Emma Watson Pussy
War And Peace 562


Banned Celebs






Emma Watson Pussy



Books:

Anna Karenina


War And Peace



a certain effect; but Helene, tortured by the fact that the old count suspected her and that her husband to whom she had written (that wretched, profligate Pierre) had not replied, had suddenly taken a very large dose of the drug, and had died in agony before assistance could be rendered her. It was said that Prince Vasili and the old count had turned upon the Italian, but the latter had produced such letters from the unfortunate deceased that they had immediately let the matter drop. Talk in general centered round three melancholy facts: the Emperors lack of news, the loss of Kutuzov, and the death of Helene. On the third day after Kutuzovs report a country gentleman arrived from Moscow, and news of the surrender of Moscow to the French spread through the whole town. This was terrible! What a position for the Emperor to be in! Kutuzov was a traitor, and Prince Vasili during the visits of condolence paid to him on the occasion of his daughters death said of Kutuzov, whom he had formerly praised (it was excusable for him in his grief to forget what he had said), that it was impossible to expect anything else from a blind and depraved old man. "I only wonder that the fate of Russia could have been entrusted to such a man." As long as this news remained unofficial it was possible to doubt it, but the next day the following communication was received from Count Rostopchin: Prince Kutuzovs adjutant has brought me a letter in which he demands police officers to guide the army to the Ryazan road. He writes that he is regretfully abandoning Moscow. Sire! Kutuzovs action decides the fate of the capital and of your empire! Russia will shudder to learn of the abandonment of the city in which her greatness is centered and in which lie the ashes of your ancestors! I shall follow the army. I have had everything removed, and it only remains for me to weep over the fate of my fatherland. On receiving this dispatch the Emperor sent Prince Volkonski to Kutuzov with the following rescript: Prince Michael Ilarionovich! Since the twenty-ninth of August I have received no communication from you, yet on the first of September I received from the commander in chief of Moscow, via Yaroslavl, the sad news that you, with the army, have decided to abandon Moscow. You can yourself imagine the effect this news has had on me, and your silence increases my astonishment. I am sending this by Adjutant-General Prince Volkonski, to hear from you the situation of the army and the reasons that have induced you to take this melancholy decision. CHAPTER III Nine days after the abandonment of Moscow, a messenger from Kutuzov reached Petersburg with the official announcement of that event. This messenger was Michaud, a Frenchman who did not know Russian, but who was quoique etranger, russe de coeur et dame,* as he said of himself. *Though a foreigner, Russian in heart and soul. The Emperor at once received this messenger in his study at the palace on Stone Island. Michaud, who had never seen Moscow before the campaign and who did not know Russian, yet felt deeply moved (as he wrote) when he appeared before notre tres gracieux souverain* with the news of the burning of Moscow, dont les flammes eclairaient sa route.*[2] *Our most gracious sovereign. *[2] Whose flames illumined his route. Though the source of M. Michauds chagrin must have been different from that which caused Russians to grieve, he had such a sad face when shown into the Emperors study that the latter at once asked: "Have you brought me sad news, Colonel?" "Very sad, sire," replied Michaud, lowering his eyes with a sigh. "The abandonment of Moscow." "Have they surrendered my ancient capital without a battle?" asked the Emperor quickly, his face suddenly flushing. Michaud respectfully delivered the message Kutuzov had entrusted to him, which was that it had been impossible to fight before Moscow, and that as the only remaining choice was between losing the army as well as Moscow, or losing Moscow alone, the field marshal had to choose the latter. The Emperor listened in silence, not looking at Michaud. "Has the enemy entered the city?" he asked. "Yes, sire, and Moscow is now in ashes. I left it all in flames," replied Michaud in a decided tone, but glancing at the Emperor he was frightened by what he had done. The Emperor began to breathe heavily and rapidly, his lower lip trembled, and tears instantly appeared in his fine blue eyes. But this lasted only a moment. He suddenly frowned,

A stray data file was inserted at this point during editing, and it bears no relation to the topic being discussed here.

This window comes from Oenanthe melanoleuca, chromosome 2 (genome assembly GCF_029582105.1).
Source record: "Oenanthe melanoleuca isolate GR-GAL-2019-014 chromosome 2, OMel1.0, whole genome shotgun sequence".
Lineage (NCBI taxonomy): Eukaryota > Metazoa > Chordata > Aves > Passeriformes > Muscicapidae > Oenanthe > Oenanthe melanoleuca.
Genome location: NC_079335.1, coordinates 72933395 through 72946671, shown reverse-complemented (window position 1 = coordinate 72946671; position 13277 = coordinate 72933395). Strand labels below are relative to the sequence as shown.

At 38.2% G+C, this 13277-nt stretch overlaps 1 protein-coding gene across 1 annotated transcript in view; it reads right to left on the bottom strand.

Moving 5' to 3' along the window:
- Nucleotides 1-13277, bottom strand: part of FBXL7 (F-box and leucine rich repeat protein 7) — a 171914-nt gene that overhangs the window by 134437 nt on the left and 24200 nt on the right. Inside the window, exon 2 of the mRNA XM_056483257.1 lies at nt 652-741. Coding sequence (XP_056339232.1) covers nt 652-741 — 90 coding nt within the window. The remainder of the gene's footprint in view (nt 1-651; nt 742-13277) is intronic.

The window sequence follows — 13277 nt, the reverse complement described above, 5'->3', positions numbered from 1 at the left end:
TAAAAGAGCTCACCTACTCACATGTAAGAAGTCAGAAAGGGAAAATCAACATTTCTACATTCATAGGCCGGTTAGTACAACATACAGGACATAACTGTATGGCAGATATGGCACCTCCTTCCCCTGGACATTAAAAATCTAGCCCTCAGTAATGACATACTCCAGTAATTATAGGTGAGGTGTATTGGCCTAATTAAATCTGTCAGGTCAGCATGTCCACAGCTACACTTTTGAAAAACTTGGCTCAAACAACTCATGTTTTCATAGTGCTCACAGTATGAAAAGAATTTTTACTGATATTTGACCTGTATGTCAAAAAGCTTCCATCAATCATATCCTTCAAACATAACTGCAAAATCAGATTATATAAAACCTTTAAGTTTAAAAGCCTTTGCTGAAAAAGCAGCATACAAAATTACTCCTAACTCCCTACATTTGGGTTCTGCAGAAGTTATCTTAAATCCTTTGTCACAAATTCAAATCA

War And Peace page 561        War And Peace page 563